Nod

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Overview

In Nod, her ninth book of fiction, American novelist and poet Fanny Howe explores sibling rivalry within a family that, in the wake of World War II, is both disintegrating and stumbling into the terrible, dark adulthood of the latter half of the Twentieth Century. Yet for all of the dark forces at work in Howe's novel, she presents also a world of wonder, of sexual awakenings interlinked with the Irish countryside and culture in which the girls grow up, the strange stories and myths they hear from the Norwegian ...
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Overview

In Nod, her ninth book of fiction, American novelist and poet Fanny Howe explores sibling rivalry within a family that, in the wake of World War II, is both disintegrating and stumbling into the terrible, dark adulthood of the latter half of the Twentieth Century. Yet for all of the dark forces at work in Howe's novel, she presents also a world of wonder, of sexual awakenings interlinked with the Irish countryside and culture in which the girls grow up, the strange stories and myths they hear from the Norwegian north and retell through their own highly-wrought imaginations. The central figures of this fiction, Irene and Cloda, interact with one another and the man who has encamped in their ghost-, now guest-room, as if playing out the lives of the Brontes to a packed theater audience. At the core of this tale, however, is a deep emptiness, a loneliness created from cultural events and both their mother's and father's refusal to accept the fates that overwhelm the sisters in their small Irish encampment. Both seek desperately to escape, Irene to her imaginary world of art and adulthood, Cloda to some dark magic corner where she can learn to become something of worth.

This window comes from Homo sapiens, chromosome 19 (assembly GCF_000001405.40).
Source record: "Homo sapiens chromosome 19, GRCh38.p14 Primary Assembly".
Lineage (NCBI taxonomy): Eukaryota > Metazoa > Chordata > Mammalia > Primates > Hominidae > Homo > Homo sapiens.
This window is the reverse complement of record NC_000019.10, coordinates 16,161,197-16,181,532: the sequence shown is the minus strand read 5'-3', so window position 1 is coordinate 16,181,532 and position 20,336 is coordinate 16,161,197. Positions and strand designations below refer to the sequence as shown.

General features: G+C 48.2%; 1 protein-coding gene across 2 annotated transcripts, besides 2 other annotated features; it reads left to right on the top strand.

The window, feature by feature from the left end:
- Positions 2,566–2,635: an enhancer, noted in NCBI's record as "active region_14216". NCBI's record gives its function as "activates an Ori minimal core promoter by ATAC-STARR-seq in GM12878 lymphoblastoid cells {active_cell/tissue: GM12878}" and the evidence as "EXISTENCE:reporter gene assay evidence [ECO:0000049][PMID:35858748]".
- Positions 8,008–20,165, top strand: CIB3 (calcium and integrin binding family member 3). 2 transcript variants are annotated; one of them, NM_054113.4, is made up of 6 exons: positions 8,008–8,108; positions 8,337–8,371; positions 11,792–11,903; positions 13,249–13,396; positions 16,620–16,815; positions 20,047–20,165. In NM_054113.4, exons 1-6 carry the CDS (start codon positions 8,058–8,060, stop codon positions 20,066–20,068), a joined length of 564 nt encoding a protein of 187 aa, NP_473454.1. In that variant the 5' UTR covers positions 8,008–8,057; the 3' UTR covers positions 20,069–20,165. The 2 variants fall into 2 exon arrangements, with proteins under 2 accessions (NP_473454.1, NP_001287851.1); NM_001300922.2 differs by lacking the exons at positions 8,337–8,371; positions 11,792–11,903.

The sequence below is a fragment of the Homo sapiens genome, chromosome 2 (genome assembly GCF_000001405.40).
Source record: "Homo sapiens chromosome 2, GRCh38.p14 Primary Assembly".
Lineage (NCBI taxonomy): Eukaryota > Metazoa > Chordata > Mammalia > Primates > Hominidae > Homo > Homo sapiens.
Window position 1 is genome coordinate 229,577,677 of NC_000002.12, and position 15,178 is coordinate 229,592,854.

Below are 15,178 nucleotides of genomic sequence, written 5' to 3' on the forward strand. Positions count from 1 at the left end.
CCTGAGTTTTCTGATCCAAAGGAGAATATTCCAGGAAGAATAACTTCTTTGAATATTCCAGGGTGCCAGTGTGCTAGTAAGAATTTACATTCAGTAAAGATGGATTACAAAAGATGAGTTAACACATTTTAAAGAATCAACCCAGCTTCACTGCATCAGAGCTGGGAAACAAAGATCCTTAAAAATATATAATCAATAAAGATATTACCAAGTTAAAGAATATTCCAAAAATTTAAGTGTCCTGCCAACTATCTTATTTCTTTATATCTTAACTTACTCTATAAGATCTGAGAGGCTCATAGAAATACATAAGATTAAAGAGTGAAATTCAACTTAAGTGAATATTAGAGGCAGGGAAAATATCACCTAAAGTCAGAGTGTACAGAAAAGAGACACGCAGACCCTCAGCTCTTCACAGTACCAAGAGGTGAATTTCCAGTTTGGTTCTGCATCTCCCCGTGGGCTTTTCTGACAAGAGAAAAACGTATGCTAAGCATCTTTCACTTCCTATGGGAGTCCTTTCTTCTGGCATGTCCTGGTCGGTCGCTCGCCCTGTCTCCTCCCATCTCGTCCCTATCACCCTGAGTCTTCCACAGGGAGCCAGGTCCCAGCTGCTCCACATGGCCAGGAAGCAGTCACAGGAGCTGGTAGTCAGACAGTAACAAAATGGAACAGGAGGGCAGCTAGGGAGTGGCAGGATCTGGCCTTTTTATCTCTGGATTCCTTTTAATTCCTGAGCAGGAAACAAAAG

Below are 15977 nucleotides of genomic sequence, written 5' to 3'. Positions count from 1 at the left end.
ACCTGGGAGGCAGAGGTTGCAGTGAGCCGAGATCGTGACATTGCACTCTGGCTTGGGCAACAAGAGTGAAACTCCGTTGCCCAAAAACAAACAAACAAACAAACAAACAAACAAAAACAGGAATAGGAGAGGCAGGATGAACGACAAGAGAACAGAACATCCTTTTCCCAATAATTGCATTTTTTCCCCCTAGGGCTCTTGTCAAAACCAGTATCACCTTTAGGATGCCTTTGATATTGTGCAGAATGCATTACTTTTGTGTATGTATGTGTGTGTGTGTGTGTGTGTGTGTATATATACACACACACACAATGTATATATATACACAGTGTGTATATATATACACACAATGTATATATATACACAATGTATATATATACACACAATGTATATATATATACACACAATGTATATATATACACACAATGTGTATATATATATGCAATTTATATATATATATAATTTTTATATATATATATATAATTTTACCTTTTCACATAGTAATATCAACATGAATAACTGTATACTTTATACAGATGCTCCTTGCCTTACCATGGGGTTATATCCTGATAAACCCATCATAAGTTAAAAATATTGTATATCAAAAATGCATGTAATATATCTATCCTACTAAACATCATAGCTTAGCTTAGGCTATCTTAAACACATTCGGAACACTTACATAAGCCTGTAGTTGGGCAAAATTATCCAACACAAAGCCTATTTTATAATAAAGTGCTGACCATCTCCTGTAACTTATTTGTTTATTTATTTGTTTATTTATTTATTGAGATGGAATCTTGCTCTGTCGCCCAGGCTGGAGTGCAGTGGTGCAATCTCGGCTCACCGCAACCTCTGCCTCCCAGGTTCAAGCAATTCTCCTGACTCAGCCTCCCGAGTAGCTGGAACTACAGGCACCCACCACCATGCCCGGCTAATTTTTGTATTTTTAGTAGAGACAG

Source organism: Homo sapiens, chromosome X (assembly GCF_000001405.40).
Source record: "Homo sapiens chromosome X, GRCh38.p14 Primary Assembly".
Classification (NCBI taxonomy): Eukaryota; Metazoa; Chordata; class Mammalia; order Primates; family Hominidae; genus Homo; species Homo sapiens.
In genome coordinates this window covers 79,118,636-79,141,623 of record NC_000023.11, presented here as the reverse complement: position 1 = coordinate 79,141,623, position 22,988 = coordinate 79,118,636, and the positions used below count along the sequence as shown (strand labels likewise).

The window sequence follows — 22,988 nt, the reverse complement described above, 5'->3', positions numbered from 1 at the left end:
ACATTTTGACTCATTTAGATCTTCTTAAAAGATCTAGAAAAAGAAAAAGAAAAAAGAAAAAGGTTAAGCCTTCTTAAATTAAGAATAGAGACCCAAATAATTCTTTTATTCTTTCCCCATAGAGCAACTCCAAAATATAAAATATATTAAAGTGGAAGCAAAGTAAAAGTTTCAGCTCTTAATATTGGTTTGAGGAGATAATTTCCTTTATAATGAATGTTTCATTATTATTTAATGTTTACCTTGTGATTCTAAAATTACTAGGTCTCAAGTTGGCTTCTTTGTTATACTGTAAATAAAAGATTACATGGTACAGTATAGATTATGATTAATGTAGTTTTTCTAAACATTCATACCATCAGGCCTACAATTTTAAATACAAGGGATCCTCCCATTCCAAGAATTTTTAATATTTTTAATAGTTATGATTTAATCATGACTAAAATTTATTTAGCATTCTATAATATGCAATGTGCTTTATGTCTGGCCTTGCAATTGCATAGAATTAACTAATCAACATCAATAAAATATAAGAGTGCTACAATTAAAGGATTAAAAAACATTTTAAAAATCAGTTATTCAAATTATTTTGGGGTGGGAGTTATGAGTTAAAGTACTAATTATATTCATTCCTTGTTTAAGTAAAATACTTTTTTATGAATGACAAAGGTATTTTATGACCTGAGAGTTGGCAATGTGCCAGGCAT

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Editorial Reviews

Publishers Weekly - Publisher's Weekly
"Between a child's progress from a heavenly world to a world that is a likeness of heaven and then to a world which is delivered and upheld by a dream of heaven, there is only the world." That heavenless world is the setting of this dark fable in prose, verse and pictures from poet and novelist Howe (Saving History; one crossed out), which describes the disintegration of a bohemian Irish-German-American family on the eve of WWII as discontent drives each family member to neglect, abuse or psychosis. The mother, an avant-garde performer, and the father, a distracted academic, leave their adoptive Dublin home to pursue their careers on the Continent. Favored older daughter Irene stays in Ireland with her despised sister, Cloda, while the self-absorbed parents ignore signs of oncoming war. When their mother's former lover, a Norwegian translator, moves in with the sisters, he and 18-year-old Irene fall in love, isolating Cloda even further. Language, not plot, propels this book by way of metaphors, sensory images and lilting rhythms. Interspersed into the narrative are little stories told with traditional syntax and modern irony. As the sisters take on mythic proportions, the war between them seems both to echo and to predict the history of their century. In no sense a traditional novel, this virtuosic book nevertheless recalls such "ante-modernist" fictions as Mann's "Tonio Kroeger" and Yeats's plays, which make their own appearances in the narrative. Woodcut illustrations not seen by PW. (Feb.)
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Product Details

  • ISBN-13: 9781557133076
  • Publisher: Sun & Moon Press
  • Publication date: 10/28/1997
  • Series: Sun and Moon Classics Series
  • Pages: 160
  • Product dimensions: 5.46 (w) x 7.84 (h) x 0.79 (d)

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  • Anonymous

    Posted October 8, 2006

    Simply Beautiful

    I absolutely loved this novel. Fanny Howe strips away all needless information and leaves you with the bare-bones underlying relationships. Her writing is lyric. Her characters are roughhewn. And her settings seem like they¿re out on the very precipice of existence, while being just down the street from where you, the reader, live. Like Jane Austen, Fanny Howe understands what motivates different personality types¿their appetites, fears, and vulnerabilities¿but unlike the world of Austen, in Howe¿s world the polite manners are thrown out, leaving her characters floating in a sea of isolation. I highly recommend this book. I also recommend Howe¿s In the Middle of Nowhere. I can't praise Fanny Howe's gift enough.

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